Next on Nader’s list is a call to “slow the revolving door between business and government”. We in India are constantly told by industry associations that government should follow the American model of appointing ‘corporate practitioners’ to head regulatory bodies. We were told how an unscrupulous speculator like Joe Kennedy (father of JFK) launched a vicious clean-up drive against his former cronies once he got himself appointed as SEC chairman.
But Harvey Pitt is apparently no Joe Kennedy. He had to recuse himself at least 29 times from SEC decisions during his first year in office because they involved former clients. Pitt’s reluctance to get tough with corporate criminals and accountants is so apparent that there is a growing demand for his ouster. Hopefully, India will learn from the Pitt experience and not experiment with the American model.
Apart from the rollbacks that I have mentioned, many of the demands made by Nader and other activists are common to both countries. They include: tougher punishment for corporate crime and crooked corporations; the seizure and return of ill-gotten gains of corrupt corporate insiders to the victims of corporate crime; and protection for whistle blowers through regulation or legislation in order to encourage individuals to report corporate fraud. The Scam of 2001 has already seem two whistle blowers victimised by their organisations: Atul Tirodkar, a director of the Bombay Stock Exchange who was sacked for doing his duty, and Ramesh of the Stock Holding Corporation of India who is allegedly being victimised for preparing a forthright report on the goings-on in the corporation.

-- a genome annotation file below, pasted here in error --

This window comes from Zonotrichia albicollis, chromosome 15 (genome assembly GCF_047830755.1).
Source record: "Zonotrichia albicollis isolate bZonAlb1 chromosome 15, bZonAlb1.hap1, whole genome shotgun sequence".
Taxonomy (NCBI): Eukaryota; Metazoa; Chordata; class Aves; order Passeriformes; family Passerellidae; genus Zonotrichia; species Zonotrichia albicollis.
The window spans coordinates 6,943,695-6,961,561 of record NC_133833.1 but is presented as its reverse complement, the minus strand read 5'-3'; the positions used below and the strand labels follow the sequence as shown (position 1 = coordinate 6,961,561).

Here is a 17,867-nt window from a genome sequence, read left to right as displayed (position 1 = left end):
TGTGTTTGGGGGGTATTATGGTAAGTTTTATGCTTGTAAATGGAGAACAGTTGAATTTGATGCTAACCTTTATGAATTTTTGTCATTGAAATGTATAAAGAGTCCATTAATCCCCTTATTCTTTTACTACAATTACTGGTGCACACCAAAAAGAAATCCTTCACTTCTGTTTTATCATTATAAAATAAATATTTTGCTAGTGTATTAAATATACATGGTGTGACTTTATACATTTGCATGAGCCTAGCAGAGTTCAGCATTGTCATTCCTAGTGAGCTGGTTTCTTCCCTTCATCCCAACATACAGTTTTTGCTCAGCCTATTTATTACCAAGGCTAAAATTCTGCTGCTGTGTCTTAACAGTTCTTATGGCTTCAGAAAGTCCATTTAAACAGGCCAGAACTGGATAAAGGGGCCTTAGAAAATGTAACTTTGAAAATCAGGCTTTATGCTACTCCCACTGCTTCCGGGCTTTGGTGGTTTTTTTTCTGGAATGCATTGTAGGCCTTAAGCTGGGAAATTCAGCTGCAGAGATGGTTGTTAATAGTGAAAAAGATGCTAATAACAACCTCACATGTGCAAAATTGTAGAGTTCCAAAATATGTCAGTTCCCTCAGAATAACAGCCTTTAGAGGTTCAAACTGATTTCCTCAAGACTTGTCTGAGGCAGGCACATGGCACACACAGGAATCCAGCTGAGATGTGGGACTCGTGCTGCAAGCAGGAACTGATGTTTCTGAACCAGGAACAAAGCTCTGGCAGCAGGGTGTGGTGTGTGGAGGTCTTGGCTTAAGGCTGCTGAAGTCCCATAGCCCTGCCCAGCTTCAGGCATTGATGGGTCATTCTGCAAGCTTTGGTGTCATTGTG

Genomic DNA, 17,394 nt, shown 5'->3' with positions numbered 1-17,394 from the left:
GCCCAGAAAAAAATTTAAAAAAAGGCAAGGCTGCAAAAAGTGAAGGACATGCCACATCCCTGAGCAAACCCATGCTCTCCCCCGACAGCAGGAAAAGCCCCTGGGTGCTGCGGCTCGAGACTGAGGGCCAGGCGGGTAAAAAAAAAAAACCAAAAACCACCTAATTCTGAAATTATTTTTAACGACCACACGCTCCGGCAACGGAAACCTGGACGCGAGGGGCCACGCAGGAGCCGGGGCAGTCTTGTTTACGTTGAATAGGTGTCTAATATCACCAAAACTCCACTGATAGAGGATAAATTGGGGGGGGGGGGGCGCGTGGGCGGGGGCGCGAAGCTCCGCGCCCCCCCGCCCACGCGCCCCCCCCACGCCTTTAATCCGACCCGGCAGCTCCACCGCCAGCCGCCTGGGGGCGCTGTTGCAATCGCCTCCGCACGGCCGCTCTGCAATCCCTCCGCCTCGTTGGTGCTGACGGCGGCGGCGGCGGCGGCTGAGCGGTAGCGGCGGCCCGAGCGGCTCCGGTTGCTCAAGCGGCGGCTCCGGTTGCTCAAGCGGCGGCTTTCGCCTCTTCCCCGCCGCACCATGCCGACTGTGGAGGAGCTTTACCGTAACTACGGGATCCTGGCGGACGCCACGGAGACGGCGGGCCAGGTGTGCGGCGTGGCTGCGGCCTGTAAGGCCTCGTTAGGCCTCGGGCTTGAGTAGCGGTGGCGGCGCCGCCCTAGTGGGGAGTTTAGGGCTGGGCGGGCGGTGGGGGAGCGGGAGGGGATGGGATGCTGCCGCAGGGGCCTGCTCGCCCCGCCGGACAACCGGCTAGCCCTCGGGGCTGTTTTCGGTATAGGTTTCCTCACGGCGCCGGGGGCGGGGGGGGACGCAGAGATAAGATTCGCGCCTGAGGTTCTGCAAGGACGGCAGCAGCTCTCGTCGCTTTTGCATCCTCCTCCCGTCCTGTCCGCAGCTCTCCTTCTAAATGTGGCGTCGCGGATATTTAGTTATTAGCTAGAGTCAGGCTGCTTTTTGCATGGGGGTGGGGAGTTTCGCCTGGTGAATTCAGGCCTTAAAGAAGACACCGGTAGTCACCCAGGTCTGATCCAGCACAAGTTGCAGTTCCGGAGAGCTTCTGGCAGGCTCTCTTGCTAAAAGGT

One of the most important demands of Nader in the US, which needs to be pursued by Indian investors, is the creation of a publicly available, online national corporate crime database, which includes liability for damages or remedial action, as well as all out-of-court settlements in which the corporation agrees to restitution. While Nader wants the Federal Bureau of Investigation to maintain the database, in India, it could easily be funded and maintained under the Investor Education and Protection Fund (IEPF). The IEPF, which was set up under Sec 205 C of the Companies Act, will soon have a large corpus of funds in the form of unpaid dividends and share application money, which will otherwise find its way into the Consolidated Fund of India.
The database would gather information from all the regulators (Department of Company Affairs, Sebi, the Reserve Bank, Central Bureau of Investigation, Directorate of Revenue Intelligence and the Enforcement Directorate) through a clear information gathering mechanism. It would be a source of valuable information for investors on corporate crime and also keep regulatory and investigative bodies on their toes.
Such easily accessible information will encourage investor activism in India and provide an effective counterpoint to industry associations and lobbyists who monopolise the debate on corporate reform and legislation to their advantage. Whether the government sets up the database would be a litmus test of the seriousness of corporate reform -- Sucheta Dalal